Cotton Chenille Quilt

Hi there.. first I would like to say that this is not a pictorial and I am not offering instructions on the construction of a chenille quilt. I am describing the steps I took to make a cotton fabric chenille quilt. I do not have enough experience in making the chenille quilts to offer any kind of expertise. I hope you enjoy this Thread.

First, I chose a good quality cotton for 2 reasons. 1) The quilts were for gifts. and 2) I believe that the better quality cotton fabric you use, the better the chenille results will be.

I used the full width of the fabric and for this it was 45 ” wide including the salvage edge, which I have left on. It will be trimmed after the sewing is finished.

I cut the length of the fabric to 74″ each. Hoping to get as close to 72″ when all the stitching and shrinking are done.

I picked out a dark red pattern for the front panel and a light coloured small print for the back( Flowered). For the middle  layers I chose another dark red to back the main panel and decided on 2 layers of the beige colour star fabric.

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DSC_0044Starting with the flowered fabric and clearing out the living room floor( my biggest work area ) 🙂 I spread the fabric and smoothed it as I went, fabric face down. In after thought, masking tape here and there on this layer would have been helpful.

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Then smoothing the next 2 layers of the star material on top of the flowered, also face down.

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Then came the dark red checked, also face down. I think you get the picture 🙂

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Now for the top panel of dark red print, this goes down face up. and I have my box of safety pins ready.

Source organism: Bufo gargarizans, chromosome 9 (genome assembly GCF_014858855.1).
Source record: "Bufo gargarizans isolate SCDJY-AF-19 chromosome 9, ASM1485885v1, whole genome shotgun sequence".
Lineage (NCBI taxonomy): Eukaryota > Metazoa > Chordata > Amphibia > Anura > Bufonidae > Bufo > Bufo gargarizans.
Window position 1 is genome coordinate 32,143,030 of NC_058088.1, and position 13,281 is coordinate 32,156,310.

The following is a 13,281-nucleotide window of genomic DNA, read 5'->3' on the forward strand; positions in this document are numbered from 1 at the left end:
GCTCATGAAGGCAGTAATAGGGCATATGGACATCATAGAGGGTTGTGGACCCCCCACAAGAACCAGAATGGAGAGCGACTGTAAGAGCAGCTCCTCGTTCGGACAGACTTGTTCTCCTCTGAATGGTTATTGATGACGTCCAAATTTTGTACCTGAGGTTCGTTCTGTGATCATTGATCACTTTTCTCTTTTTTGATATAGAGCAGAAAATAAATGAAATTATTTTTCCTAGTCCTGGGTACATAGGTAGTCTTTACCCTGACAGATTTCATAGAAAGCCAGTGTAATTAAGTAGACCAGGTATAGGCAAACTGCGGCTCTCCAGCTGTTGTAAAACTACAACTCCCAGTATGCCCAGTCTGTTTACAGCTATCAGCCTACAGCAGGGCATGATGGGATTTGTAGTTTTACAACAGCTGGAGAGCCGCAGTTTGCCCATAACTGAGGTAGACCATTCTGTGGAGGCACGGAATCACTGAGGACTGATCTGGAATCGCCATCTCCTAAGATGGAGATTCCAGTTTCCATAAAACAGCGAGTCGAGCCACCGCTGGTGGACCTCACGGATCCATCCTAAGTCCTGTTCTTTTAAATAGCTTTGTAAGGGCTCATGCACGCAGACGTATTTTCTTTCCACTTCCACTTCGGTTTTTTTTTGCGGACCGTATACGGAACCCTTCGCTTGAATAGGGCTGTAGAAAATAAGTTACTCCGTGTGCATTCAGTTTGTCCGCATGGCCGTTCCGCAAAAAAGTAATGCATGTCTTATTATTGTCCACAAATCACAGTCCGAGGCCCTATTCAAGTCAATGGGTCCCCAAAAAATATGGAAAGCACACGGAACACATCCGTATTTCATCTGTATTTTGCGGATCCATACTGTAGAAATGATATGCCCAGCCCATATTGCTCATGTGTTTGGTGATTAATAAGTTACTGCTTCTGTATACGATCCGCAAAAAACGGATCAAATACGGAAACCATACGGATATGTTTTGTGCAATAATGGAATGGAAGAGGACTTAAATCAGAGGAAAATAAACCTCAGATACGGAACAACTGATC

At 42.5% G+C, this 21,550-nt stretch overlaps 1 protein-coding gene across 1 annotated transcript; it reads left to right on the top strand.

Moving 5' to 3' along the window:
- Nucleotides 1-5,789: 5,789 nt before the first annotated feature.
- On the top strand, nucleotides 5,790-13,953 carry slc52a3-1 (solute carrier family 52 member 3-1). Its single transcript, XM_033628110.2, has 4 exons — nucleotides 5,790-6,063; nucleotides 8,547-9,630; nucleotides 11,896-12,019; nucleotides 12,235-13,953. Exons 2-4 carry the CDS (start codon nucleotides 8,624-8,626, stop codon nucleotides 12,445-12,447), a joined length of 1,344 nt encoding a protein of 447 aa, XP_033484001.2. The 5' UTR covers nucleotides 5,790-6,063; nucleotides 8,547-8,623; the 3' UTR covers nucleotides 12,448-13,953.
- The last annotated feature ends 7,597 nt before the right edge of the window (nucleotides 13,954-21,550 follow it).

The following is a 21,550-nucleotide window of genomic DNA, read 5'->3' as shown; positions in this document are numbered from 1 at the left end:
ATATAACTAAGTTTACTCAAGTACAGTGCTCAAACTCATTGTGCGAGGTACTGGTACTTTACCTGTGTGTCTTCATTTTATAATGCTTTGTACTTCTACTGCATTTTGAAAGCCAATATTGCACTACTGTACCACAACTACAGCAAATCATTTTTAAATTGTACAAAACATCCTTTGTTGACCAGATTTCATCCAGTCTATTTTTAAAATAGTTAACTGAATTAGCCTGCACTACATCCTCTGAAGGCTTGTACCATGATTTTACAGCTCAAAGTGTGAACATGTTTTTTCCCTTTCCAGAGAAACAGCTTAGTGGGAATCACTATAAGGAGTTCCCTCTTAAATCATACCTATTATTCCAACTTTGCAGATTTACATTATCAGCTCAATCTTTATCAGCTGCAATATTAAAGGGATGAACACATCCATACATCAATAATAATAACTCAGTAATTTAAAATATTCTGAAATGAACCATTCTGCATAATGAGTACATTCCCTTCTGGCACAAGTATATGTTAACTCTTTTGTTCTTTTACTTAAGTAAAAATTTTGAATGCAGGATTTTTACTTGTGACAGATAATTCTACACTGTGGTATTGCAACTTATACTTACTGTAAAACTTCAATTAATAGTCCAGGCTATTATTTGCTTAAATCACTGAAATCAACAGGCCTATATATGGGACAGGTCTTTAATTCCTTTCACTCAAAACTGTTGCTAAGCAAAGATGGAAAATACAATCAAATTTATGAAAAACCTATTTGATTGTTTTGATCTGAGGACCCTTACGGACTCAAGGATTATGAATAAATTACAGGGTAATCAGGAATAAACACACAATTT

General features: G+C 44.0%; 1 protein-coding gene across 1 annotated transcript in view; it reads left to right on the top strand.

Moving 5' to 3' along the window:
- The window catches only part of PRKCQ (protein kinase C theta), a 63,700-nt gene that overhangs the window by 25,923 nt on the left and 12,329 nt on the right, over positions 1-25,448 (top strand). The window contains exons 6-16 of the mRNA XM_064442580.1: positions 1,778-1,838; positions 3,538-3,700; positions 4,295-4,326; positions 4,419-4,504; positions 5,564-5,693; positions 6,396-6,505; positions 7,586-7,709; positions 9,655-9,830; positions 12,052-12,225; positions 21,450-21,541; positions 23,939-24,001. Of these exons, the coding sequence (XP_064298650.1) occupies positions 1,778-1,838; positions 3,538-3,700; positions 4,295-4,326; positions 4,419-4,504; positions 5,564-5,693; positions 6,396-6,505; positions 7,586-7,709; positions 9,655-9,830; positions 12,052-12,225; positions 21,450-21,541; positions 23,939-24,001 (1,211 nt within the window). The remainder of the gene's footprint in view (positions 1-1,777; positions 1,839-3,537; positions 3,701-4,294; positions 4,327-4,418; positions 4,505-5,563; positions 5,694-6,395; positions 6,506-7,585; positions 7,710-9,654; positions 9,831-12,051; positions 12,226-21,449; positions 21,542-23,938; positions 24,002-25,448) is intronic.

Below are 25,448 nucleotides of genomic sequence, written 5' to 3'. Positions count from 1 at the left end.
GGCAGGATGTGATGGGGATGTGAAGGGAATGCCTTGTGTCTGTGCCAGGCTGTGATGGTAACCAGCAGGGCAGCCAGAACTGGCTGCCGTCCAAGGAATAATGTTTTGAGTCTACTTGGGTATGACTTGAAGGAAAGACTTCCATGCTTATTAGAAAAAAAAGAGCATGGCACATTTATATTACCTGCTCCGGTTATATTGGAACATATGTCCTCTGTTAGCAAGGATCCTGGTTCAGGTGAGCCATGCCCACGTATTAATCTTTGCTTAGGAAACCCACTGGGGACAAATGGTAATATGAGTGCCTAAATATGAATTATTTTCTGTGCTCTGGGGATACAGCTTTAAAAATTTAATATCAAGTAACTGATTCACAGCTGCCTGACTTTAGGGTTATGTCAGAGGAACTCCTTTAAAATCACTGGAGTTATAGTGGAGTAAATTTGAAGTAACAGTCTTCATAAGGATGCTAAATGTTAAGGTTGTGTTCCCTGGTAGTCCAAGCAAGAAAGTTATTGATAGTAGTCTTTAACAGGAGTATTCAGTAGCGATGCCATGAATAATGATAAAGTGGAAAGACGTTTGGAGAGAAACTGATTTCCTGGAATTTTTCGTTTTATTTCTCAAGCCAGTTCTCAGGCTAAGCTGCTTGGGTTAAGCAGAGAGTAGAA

DSC_0042Once I am satisfied all the layers are smooth ( no wrinkles between the layers) I start pinning the layers together, trying to keep the edges in line.

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Before I starting stitching, I used tailors chalk and draw a straight line from top right corner to bottom left corner on the top panel. It will wash out. Using a burgundy thread on top and an ivory thread in the bobbin, I stitched right on the chalk line.

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Turning the material at the other end I began to stitch 1/2 inch away from the first stitch line. I adjusted my needle position. and continued like this in an outward pattern. Smoothing the layers and removing the pins as I went along.

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I used new garden gloves that have the tiny vinyl nubs on them which proved very handy in getting a good grip on the material. All that fabric together was quite heavy and my hands began to ache after a while. It took my about 3 afternoon sittings to get the sewing done.

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Once the layers are stitched together I made a small cut in the bottom 3 layers to show how the dark red checkered fabric would show through and disguise the back of the front panel, also giving weight to the front panel.